Bishops on Easter: Remember Mamasapano, help the poor

MANILA, Philippines – "Remember Yolanda. Remember Mamasapano. Remember the frustrating unsolved problem of government corruption. Remember the loneliness of our loved ones toiling abroad. Our memory is full of broken hopes and dreams. The litany of frustrations is endless. But we have hope." 

Lingayen-Dagupan Archbishop Socrates Villegas issued this message for Easter Sunday, April 5, the most important Christian feast that marks the rise of Jesus Christ from the dead.

Villegas referred to two of the Philippines' biggest problems in the last two years: Super Typhoon Yolanda (Haiyan), the strongest storm to make landfall, which killed at least 6,300 people; and the botched police operation in Mamasapano, Maguindanao, that claimed the lives of 67 people and thrust the Philippine president in his worst crisis. 

In his Easter message, Villegas said Christians should "return to the joy that comes from the Gospel and from sharing the Gospel."

"That is a joy that comes neither from a covetous heart nor from the frivolous pursuit of pleasures, nor from a blunted conscience. It comes rather first and foremost from a renewed personal encounter with the risen Jesus Christ. That is the goal of Christianity – encounter with Jesus Christ in joy," Villegas said.

Villegas, who is also president of the Catholic Bishops' Conference of the Philippines, explained why Easter "is the greatest and most important feast of our faith." He said, "If Christ did not rise from the dead, our faith is irrelevant and meaningless, dry and dead."

"Easter beckons us to go beyond the customary greetings and feasting. We must continue the mission of the risen Christ by being ready to bring His message to more people," the archbishop added.    

Resurrection 'not an excuse'

In a separate message, Manila Archbishop Luis Antonio Cardinal Tagle said the risen life of Jesus "is our hope, the pledge of our future glory."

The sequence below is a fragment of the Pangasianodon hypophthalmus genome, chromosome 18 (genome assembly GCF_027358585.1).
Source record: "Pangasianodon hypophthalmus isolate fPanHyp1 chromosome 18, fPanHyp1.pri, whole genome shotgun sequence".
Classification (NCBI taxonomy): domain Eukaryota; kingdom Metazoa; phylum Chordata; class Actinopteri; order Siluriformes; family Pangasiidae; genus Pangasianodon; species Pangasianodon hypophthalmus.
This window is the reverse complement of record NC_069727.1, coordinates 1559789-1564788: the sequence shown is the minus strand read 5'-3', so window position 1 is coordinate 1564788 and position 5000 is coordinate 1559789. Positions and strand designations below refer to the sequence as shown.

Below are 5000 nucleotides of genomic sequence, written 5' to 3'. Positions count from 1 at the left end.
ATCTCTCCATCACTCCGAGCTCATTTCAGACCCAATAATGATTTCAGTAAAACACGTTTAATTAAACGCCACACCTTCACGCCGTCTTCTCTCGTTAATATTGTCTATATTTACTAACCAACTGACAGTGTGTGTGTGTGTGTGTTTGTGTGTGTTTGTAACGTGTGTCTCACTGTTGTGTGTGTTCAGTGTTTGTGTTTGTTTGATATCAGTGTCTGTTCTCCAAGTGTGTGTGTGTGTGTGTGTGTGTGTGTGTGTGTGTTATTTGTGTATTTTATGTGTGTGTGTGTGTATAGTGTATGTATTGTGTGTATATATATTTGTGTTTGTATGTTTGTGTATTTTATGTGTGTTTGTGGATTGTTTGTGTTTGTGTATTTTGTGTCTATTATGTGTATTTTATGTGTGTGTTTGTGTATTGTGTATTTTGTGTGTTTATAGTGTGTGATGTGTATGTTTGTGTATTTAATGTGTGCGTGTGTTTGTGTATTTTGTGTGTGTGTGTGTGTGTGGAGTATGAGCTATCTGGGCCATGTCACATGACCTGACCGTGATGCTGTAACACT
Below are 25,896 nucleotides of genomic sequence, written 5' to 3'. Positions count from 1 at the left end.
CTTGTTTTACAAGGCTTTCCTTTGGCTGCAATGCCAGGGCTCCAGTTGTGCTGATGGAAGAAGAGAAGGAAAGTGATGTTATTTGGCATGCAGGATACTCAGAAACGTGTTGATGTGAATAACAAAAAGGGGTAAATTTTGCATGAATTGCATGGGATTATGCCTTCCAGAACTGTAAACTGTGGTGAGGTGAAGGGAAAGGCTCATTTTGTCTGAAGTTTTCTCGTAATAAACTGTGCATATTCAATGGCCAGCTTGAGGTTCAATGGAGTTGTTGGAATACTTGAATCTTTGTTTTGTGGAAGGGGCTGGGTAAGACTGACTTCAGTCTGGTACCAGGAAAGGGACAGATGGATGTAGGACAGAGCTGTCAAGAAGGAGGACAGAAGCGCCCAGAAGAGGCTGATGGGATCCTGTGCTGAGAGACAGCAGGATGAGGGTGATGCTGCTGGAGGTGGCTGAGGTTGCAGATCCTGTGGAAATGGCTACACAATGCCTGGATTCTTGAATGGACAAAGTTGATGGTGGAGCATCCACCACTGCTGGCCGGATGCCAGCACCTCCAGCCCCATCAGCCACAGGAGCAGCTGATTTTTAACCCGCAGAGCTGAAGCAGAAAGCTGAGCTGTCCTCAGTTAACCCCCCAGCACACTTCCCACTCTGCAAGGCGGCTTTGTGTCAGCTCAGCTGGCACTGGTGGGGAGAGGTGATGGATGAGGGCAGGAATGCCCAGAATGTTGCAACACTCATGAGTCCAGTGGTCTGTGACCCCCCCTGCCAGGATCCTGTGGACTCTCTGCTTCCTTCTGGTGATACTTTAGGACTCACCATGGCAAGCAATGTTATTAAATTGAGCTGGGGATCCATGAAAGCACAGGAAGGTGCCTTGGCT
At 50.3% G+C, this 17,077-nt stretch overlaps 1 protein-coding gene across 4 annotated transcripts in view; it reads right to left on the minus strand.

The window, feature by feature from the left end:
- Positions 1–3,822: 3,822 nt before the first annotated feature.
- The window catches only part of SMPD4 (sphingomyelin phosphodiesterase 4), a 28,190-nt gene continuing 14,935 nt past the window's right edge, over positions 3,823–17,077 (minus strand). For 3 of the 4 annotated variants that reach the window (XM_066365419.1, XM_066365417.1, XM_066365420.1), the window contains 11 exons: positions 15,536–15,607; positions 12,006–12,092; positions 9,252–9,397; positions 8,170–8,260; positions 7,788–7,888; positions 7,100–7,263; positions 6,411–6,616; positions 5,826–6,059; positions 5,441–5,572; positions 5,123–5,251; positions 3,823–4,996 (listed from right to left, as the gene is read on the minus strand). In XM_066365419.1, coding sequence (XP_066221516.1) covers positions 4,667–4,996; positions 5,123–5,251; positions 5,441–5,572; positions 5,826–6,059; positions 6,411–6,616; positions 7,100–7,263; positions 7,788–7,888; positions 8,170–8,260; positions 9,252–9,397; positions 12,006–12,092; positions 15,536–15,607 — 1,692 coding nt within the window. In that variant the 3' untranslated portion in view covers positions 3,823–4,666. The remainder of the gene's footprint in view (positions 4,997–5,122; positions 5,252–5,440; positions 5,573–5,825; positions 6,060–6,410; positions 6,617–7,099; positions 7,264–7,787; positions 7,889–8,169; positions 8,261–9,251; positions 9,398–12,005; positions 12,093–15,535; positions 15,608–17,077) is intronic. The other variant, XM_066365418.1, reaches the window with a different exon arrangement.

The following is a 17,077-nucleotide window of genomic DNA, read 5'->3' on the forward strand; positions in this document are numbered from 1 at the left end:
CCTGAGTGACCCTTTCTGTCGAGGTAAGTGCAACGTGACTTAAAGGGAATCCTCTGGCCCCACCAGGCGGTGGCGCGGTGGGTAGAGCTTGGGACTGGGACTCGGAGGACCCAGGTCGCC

"But Jesus’ resurrection does not cut us off from our earthly life and concerns. It is not an excuse to ignore and to be indifferent toward our world. Rather the light from Jesus’ resurrection makes us see more clearly the truth about our complex human condition while urging us on towards a glorious future," Tagle said. 

The cardinal cited a biblical passage that quotes the risen Jesus asking his disciples, "Why are you frightened and why do doubts arise in your hearts?"

"The Risen Lord offers the same questions to us especially in moments of fear, doubts, distrust, and grieving. He leads us to our hearts so we could reflect, explore and find meaning. Outbursts of panic, phobia, worry, and sorrow need the calming influence of reflection and meditation. The Risen Lord asks questions that make us pause and look into the reasons (or lack of reason) for our terror and anxiety. Let us listen to Him," he said.

Tagle added, "To the disciples still unable to believe that He was indeed alive and standing before them, He asked, 'Have you anything here to eat?'" 

He said: "The glorious Lord comes to us through our humble, simple, poor and suffering brothers and sisters. Even while possessing all authority and power, he deems it worthy to reside among the lowly, those who lack basic necessities of life. He invites us not to allow worries and cynicism to blind us to the needs of the poor among us. Let us behold the Risen Jesus in every needy person, and see a neighbor, a brother or sister." –

Paterno R. Esmaquel II

Paterno R. Esmaquel II, news editor of Rappler, specializes in covering religion and foreign affairs. He obtained his MA Journalism degree from Ateneo and later finished MSc Asian Studies (Religions in Plural Societies) at RSIS, Singapore. For story ideas or feedback, email him at